Anglo Saxon Art

450 – 1066 AD

Anglo Saxon art can be divided into two phases; one occurring before the Danish invasion and one after. It can also be divided by its producers: monks on the one hand, and the Angles and Saxons themselves.

The art movement is characterized by illuminated manuscripts and metal work and carvings that were densely decorated with symbolism and visual riddles. Though we think of this period as the “Dark Ages”, what we have left over after Viking and other raids is but a small, and comparatively insignificant, collection of what the people of the time would have considered lesser art (excepting the illuminated manuscripts). The writers of the time recorded highly colorful wall paintings and textiles interwoven with gold. These things have not survived into our time.

Origins and Historical Importance:

When the Romans left Britain in the early 5th century, the land was vulnerable to invasion. While it is widely believed that the Angles and Saxons began a mass migration to the area, it is now believed that a collection of Germanic peoples came over in small groups and that the cultural changes following were natural acculturation.

England at the time was already a Christianized post-Roman culture. Ancient historians, Gildas and Patrick, wrote that the people of what is now Britain were literate, thriving, and even well to do enough to be self-indulgent. Therefore, they were not an uncultured people when the Angles and Saxons arrived.

These groups settled in Britain for many reasons, but one reason was to protect the Britons from the Picts. The Saxons were given land in a treaty on the promise that they would provide protection. They agreed, but later perpetrated violence themselves. Gildas claims they were barbarians and Bede says that all of the invading groups brought in oppression of the Britons, genocide, and slavery.

The island later became divided into tribal lands and small kingdoms.

Due to the age and political climate, later invasions and changing populations, we have very little left from the first period of Anglo Saxon art before the Danish Invasion. The remains of archealogical sites like Sutton Hoo are, therefore, very important.

Sutton Hoo is a grouping of burial mounds on the river Deben that contain the ship burial of an Anglo Saxon king. It contains his most prized possessions. This site helps historians and archeaologists piece together the truth from which they otherwise are only able to extract from myth and legend. It is also very important to art historians as it is the key collection in the 6th-9th centuries. The objects found include helmets, armor, and adornments, as well as weapons and shields. All show finely detailed patterns and images; some finished in gems and precious stones.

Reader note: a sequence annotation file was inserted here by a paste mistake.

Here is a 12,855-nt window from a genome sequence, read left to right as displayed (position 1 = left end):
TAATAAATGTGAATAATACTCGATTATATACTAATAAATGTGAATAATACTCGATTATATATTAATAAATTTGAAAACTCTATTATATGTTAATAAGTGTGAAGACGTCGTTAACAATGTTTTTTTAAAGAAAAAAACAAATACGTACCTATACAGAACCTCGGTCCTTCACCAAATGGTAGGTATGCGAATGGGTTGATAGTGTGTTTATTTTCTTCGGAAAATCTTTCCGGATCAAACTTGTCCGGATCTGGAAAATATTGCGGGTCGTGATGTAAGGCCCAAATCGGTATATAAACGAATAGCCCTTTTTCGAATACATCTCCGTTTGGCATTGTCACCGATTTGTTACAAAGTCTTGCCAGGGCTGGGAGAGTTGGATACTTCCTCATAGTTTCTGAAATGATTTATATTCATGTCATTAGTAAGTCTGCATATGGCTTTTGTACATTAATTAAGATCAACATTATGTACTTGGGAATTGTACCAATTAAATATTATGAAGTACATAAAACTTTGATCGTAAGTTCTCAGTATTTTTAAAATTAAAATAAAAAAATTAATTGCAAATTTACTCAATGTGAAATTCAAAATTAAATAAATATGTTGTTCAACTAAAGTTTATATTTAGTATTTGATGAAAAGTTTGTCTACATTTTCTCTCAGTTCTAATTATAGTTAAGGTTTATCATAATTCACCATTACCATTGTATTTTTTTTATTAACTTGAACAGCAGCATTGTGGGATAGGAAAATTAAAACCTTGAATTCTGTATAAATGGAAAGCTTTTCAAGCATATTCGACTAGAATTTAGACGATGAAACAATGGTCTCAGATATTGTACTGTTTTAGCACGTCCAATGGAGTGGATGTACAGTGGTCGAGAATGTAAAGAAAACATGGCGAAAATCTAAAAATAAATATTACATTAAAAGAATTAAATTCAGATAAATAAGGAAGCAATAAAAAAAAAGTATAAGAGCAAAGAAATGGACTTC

The seventh century brought monks from Ireland to Northumbria and the isle of Lindisfarne who retained an influence from the Celtic arts. Manuscript illumination, the highly decorative use of blues and golds to illustrate and adorn a manuscript, thrived during this time. These monastic centers used the curvilinear forms present in Celtic design in their illuminations. Monks at Canterbury also worked illuminations, and there’s were based more in the remaining influence of the Roman Christian missionaries that had brought Christianity and classical art to the south of England.

The Danish Invasion halted the arts in Britain until middle of the tenth century, when a monastic revival occurred. The monks began to produce books with greater illustration. This was called the Winchester School of Illumination, and it was heavily influenced by the Carolingnian (of Charlemagne) art being produced on the European continent. Human figures became more animated and dramatic in these pieces, the compositions were busier, and more colors were used; namely purple, green, gold, and blue.

The stunting of religious practice when the end of the world did not come to pass may have had an influence in the furthering of arts during this time. Churches used literature, allegory, plays, and art to draw in potential parishoners that no longer saw as much of a point in Christianity as they had when they believed the end was near.

Though not many remain, textiles in the Anglo Saxon period and paintings in churches and other buildings depicted allegories, battles, mythical creatures, and royal narratives.
Anglo Saxon art has had a large influence on the art of the Christian religion, on the illustration of religious texts, metalworking, jewelry, and architecture of later centuries, into our present day.

Key Highlights

  • People during this time, even historians and other learned people, believed in mythical beings to the point that they were not only recorded in art, but in the historical record. The Anglo Saxon Chronicle records flying dragons, for instance. It must be taken into account when viewing these works of art that these weren’t fairytale creatures to the artist, they were real and actual threats – or so they supposed.
  • The Anglo Saxons had great respect as artisans of textiles and embroidery, known throughout Europe as the best in these art forms. English embroidery was known as Opus Anglicanum and was highly sought after on the continent.
  • The Bayeaux Tapestry was created between 1066-1070 around the time of the Norman Invasion. Though it would not seem to make the cut as Anglo Saxon art because of its late date, it is indeed in this category. It was commissioned to be created by Anglo Saxon artists in England to tell the story of the lead up to the Norman conquest.

Top Works

  • The Anglo Saxon Chronicle
  • Bayeaux Tapestry
  • Lindisfarne Gospels
  • Book of Kells
  • Benedictional of St. Aethelwold
  • Sutton Hoo Helmet
  • The Great Buckle (Sutton Hoo)
  • Bewcastle Cross
  • The Hedda Stone

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